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Event Archive - Sarah Slean, Carey Ott

Fri. July 27th 2007 Camosun College - Gibson Auditorium (All Ages)
7:30pm doors at 7:30pm
Tickets at: Lyles Place,
Presented by: Atomique Productions
Sarah Slean describes the genesis of her fourth full-length album Day One as occuring in the summer of 2003 when, as she puts it, her house burnt down. It's her metaphor for those periods in life when everything seems to be crashing to the ground at once. The fallout from this particular four alarm fire was so great that it sent Slean scrambling for a change of scenery. Sensing that she needed solitude, she left her Toronto home and took residence four and half hours away, in a remote log cabin just outside of Ottawa. It was there that she spent countless evenings in total isolation, thinking, drawing and composing new material. "I had to go out with my little container to get water every day," she says proudly. "I would recommend it to anyone."

By the time she returned home over four months later, she was absolutely bursting to get back into the studio. Renewed and creatively charged, she felt a far cry from the bruised and emotionally exhausted person who began the experiment eighteen weeks earlier. "I went to the woods because I had my 20s explosion," she explains. "'What am I doing, my life isn't noble, this is meaningless.' I knew I had to come back because my piano was going to die over the winter, and when I did I thought 'If I don't make a record right now, I'm gonna lose it.' It was buzzing from my fingertips to my toes."

Back in the city, Slean tapped producers Pete Prilesnik (Sarah Harmer) and Dan Kurtz (of live house band The New Deal) to help with production duties. An accomplished programmer and bassist, Prilesnik's rhythmic sensibilities proved the perfect counter to Slean's melody-driven ear. "The reason I chose them was because I figured out in my cabin that what I loved about the music that I collect - Radiohead, Bjork, PJ Harvey - is its rhythmic structure," Slean says, adding that the idea came to her one night as she was dancing to music booming loudly off the cabin's wooden walls. "I had a revelation: duh, it's rhythm! And it's rhythm that I don't understand. I have harmony under my belt, I completely understand the math of it, I've studied it. Western harmony is a beautiful structure that if you understand, it's like you speak a language. But I don't understand rhythm, and Peter and Dan have that."

Recorded in Toronto over a five month period with Prilesnik and Kurtz, Day One is Slean's wisest and best-realized record to date. Ranging from the torch light moodiness of opener "Pilgrim" and the cabaret-noir of "The Score" to the stunning balladry of "California" and the uptempo pop of the album's title track, Day One communicates its central themes of ruin and rebirth while still retaining a sense of optimism and playfulness. "The image I had in my head was someone who's broken down and really struggling, dirty and almost spent, crawling but still going, by the roadside," she says. "Your wings are poking out but in order to get to that stage you have to have suffered. You have to be in the mire, you have to go down into the dark and be terrified by yourself and your fears and your weakness. I wanted the whole flavour of the record to be revolutionary - a really strident awakening, one that occurs after a great amount of sorrow and destruction."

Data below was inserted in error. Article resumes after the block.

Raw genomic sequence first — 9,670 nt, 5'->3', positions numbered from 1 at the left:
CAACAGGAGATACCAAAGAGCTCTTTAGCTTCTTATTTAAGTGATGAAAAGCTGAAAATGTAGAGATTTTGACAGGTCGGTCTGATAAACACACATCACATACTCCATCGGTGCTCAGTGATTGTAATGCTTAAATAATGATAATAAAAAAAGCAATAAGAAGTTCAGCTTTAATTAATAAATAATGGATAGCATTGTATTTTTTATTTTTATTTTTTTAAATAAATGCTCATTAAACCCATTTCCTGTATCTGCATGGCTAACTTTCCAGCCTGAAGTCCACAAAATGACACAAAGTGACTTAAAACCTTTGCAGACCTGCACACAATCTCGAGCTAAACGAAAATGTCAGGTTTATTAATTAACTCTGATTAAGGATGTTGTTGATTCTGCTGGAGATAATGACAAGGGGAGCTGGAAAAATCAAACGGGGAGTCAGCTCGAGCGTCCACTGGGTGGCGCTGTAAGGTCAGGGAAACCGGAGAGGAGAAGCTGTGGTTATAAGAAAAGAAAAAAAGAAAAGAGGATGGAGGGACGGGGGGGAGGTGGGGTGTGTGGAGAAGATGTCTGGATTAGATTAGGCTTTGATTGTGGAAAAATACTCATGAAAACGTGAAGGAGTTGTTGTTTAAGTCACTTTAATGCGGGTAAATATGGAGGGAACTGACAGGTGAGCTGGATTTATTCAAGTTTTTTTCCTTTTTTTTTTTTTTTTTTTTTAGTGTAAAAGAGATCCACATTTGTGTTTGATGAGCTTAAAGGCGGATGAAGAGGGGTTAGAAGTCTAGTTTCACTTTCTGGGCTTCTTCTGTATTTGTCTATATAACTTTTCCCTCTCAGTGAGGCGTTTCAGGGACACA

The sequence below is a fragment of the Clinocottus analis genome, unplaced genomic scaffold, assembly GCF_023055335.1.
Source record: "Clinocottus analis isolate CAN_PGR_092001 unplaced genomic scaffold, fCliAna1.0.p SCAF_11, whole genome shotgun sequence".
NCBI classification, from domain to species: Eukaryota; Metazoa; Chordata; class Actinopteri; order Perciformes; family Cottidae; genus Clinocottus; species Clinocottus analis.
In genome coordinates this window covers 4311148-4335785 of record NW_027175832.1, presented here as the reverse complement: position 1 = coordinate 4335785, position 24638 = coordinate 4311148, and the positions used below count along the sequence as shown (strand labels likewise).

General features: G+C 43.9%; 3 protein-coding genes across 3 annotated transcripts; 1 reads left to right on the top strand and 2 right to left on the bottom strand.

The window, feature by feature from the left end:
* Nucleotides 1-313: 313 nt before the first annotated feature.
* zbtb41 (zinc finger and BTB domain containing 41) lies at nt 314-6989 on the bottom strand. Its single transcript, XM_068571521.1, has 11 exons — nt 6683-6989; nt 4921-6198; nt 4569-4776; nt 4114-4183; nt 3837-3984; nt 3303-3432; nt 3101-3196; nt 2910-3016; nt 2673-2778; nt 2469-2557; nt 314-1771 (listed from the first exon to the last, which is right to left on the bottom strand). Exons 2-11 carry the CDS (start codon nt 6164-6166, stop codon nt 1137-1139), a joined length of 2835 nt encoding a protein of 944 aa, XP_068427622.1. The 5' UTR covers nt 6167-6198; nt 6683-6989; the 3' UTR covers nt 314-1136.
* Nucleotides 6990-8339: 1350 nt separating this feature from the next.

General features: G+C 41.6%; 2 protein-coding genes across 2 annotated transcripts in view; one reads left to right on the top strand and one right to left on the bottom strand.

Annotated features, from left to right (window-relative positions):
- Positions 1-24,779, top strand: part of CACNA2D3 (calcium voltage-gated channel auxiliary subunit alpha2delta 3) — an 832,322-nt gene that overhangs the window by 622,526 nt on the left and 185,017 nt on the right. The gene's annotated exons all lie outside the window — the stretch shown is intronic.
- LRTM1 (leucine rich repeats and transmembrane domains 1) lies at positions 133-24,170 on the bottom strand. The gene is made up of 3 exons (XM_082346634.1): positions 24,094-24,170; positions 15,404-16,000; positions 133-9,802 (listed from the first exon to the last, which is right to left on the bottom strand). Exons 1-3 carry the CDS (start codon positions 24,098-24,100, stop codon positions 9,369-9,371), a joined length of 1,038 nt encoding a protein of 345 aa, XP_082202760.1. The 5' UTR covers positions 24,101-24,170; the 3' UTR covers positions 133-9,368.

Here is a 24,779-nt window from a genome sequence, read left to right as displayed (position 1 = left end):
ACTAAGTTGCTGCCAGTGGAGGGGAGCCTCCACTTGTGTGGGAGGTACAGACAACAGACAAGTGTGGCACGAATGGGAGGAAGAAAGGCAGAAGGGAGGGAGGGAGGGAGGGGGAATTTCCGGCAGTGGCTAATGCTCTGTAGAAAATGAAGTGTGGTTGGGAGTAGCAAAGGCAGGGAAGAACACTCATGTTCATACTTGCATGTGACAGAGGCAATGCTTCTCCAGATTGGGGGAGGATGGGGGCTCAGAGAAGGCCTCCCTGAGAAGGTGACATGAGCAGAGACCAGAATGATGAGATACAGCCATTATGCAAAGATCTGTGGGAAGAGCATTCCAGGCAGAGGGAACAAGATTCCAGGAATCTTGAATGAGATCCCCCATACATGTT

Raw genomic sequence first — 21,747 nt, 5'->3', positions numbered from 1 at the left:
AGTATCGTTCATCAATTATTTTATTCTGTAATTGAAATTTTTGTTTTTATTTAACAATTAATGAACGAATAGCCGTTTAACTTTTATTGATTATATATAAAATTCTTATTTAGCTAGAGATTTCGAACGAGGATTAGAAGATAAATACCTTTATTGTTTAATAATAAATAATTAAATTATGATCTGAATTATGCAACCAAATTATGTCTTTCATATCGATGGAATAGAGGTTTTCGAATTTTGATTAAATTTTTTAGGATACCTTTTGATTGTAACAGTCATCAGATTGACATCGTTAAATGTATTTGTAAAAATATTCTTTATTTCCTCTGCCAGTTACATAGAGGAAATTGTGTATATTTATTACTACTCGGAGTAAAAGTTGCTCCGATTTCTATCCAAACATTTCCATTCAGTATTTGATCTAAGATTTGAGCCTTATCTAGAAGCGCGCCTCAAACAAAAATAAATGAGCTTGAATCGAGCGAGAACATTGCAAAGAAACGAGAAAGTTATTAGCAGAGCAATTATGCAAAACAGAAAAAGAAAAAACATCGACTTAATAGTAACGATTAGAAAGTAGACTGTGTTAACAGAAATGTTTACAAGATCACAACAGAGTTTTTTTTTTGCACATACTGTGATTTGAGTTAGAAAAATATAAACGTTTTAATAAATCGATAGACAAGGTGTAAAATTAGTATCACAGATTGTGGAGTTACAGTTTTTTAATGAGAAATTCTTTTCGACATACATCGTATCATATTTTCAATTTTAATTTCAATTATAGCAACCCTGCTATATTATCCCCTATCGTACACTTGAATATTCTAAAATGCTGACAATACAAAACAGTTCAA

Co-produced by Slean herself, Day One includes guest appearances from Toronto singer-songwriter Howie Beck and Billy Talent guitarist Ian D'Sa. Beck appears on "Vertigo," while D'Sa can be heard on the album's lead single, "Lucky Me". "I've known Howie for years and I love and respect his work, so we did a little swap," says Slean, who in turn lent string arrangements to Beck's forthcoming album. "We needed someone who could do a really aggressive guitar tone," she says of D'Sa. "Ian came in and absolutely killed it."

Conceived and created entirely by Slean, the mixed media artwork that accompanies Day One is yet another product of that fruitful four month hiatus. "When I was in this cabin, I painted furiously, like I've never painted before. I couldn't believe it. And this is what I was doing - I would cut out little things from books and then I'd start drawing around it. They were all small because I wanted to finish them that sitting, and so I made piles and piles of them."

The vaguely apocalyptic overtones to Slean's artwork aren't just representative of her headspace going in, but also of how she sees the world these days. As evidenced by the lyrics to "When Another Midnight," Day One isn't just about personal rebirth, it's a call for Renaissance; surely not such a bad idea, given the world's current political climate. "Five years ago I thought things were bad but they couldn't get much worse," Slean smiles. "But something's gonna happen, it's gonna be something major, and I really feel that it's going to be artists and people that love art and care about art are going to facilitate that change."

"Maybe that's idealistic," she concludes. "But idealism is the only thing in the world that's ever saved anyone."


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